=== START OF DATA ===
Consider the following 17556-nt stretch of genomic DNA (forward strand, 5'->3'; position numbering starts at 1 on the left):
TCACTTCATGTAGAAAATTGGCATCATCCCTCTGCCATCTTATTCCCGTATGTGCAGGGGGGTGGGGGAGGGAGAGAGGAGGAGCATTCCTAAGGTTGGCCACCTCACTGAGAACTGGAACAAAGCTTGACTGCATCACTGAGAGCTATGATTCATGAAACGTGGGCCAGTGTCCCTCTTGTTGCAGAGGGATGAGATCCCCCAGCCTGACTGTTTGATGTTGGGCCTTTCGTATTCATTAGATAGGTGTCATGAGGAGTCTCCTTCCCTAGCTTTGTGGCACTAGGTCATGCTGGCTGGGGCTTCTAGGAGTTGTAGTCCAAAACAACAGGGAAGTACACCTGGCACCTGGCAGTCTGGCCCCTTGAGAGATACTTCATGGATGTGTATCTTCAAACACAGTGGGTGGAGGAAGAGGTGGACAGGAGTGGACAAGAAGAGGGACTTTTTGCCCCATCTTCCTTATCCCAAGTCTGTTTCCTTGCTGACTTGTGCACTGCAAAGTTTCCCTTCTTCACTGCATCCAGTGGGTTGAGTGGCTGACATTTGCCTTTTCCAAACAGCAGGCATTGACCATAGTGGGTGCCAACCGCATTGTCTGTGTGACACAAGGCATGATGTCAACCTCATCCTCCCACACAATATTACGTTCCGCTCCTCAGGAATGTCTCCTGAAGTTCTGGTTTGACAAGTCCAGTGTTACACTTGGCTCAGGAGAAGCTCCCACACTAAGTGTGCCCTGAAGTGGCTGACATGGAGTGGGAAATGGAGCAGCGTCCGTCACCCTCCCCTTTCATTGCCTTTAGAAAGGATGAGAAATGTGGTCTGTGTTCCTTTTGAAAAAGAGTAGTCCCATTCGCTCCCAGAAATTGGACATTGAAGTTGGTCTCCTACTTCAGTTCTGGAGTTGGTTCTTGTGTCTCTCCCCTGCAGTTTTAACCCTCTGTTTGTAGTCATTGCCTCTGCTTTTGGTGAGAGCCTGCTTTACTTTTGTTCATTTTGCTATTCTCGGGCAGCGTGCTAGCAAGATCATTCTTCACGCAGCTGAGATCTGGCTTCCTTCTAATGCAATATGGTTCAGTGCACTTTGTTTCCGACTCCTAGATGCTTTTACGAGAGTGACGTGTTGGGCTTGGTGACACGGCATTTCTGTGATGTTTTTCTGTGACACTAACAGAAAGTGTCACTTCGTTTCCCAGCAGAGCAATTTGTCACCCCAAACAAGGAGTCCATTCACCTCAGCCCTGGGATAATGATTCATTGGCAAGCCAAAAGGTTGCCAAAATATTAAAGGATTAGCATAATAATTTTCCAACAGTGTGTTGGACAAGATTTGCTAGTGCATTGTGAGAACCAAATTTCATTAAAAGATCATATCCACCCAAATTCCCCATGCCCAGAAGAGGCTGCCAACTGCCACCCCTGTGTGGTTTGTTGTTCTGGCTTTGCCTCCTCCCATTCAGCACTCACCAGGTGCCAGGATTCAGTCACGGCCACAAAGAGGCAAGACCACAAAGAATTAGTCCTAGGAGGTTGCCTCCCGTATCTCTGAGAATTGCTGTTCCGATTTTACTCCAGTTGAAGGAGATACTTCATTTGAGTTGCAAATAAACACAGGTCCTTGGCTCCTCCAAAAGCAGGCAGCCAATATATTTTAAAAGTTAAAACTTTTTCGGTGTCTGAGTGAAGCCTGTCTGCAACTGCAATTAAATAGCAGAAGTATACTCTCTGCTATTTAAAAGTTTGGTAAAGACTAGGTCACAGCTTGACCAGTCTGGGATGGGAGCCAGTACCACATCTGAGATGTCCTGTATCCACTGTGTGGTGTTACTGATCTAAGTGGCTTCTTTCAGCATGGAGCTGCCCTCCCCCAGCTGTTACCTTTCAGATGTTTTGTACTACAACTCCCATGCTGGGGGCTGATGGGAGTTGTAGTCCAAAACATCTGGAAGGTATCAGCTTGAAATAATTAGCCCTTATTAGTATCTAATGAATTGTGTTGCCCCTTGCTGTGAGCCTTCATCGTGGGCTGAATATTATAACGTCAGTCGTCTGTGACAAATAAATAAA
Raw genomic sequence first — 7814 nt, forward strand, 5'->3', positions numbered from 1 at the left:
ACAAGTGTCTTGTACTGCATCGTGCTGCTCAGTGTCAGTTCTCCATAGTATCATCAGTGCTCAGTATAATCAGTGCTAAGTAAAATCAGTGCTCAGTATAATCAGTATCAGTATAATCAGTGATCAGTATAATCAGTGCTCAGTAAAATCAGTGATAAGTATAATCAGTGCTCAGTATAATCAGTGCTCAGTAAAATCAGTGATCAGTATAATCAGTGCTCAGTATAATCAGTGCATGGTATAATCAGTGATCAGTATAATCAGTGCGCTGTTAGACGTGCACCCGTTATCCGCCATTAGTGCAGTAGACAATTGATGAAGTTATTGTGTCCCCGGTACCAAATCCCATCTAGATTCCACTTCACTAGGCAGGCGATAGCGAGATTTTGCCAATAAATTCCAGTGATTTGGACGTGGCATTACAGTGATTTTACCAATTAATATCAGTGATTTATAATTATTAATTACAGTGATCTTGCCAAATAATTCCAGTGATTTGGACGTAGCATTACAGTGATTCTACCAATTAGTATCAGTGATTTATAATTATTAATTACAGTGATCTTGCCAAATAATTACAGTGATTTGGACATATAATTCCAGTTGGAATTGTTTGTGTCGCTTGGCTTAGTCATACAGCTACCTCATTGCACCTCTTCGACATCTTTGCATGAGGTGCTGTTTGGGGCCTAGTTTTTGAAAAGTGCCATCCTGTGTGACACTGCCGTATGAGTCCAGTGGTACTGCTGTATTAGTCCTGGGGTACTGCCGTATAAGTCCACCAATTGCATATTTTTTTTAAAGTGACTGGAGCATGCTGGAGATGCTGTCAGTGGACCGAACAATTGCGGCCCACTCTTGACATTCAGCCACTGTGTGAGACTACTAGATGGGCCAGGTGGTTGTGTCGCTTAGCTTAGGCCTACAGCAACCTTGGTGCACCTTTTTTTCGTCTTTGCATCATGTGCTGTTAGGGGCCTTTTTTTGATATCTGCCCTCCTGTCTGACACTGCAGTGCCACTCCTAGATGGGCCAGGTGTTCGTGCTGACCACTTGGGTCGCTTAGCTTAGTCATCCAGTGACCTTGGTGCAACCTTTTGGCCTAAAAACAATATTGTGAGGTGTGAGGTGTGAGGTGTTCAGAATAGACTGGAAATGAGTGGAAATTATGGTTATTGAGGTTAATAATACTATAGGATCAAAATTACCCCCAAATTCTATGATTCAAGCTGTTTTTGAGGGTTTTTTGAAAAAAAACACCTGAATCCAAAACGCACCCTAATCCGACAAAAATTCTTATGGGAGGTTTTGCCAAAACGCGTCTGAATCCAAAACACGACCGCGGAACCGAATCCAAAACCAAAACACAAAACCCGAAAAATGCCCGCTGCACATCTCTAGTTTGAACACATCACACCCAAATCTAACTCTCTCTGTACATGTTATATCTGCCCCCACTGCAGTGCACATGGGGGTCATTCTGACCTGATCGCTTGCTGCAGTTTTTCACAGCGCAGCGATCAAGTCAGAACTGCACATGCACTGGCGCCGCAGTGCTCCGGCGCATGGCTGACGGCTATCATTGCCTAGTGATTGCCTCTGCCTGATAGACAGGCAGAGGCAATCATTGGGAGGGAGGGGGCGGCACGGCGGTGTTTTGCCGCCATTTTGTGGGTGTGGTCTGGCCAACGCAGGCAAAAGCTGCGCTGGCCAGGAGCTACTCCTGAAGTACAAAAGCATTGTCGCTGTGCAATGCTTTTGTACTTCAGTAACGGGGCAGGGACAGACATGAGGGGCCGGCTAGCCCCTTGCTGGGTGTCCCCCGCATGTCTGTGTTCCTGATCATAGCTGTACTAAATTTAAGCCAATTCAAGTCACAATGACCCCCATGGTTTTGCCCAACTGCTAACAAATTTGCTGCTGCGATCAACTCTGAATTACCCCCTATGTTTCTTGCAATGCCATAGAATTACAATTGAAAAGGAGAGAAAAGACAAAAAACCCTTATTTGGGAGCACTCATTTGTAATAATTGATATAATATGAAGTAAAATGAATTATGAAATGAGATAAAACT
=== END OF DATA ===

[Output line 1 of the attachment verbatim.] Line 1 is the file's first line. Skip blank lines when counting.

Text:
Consider the following 17556-nt stretch of genomic DNA (forward strand, 5'->3'; position numbering starts at 1 on the left):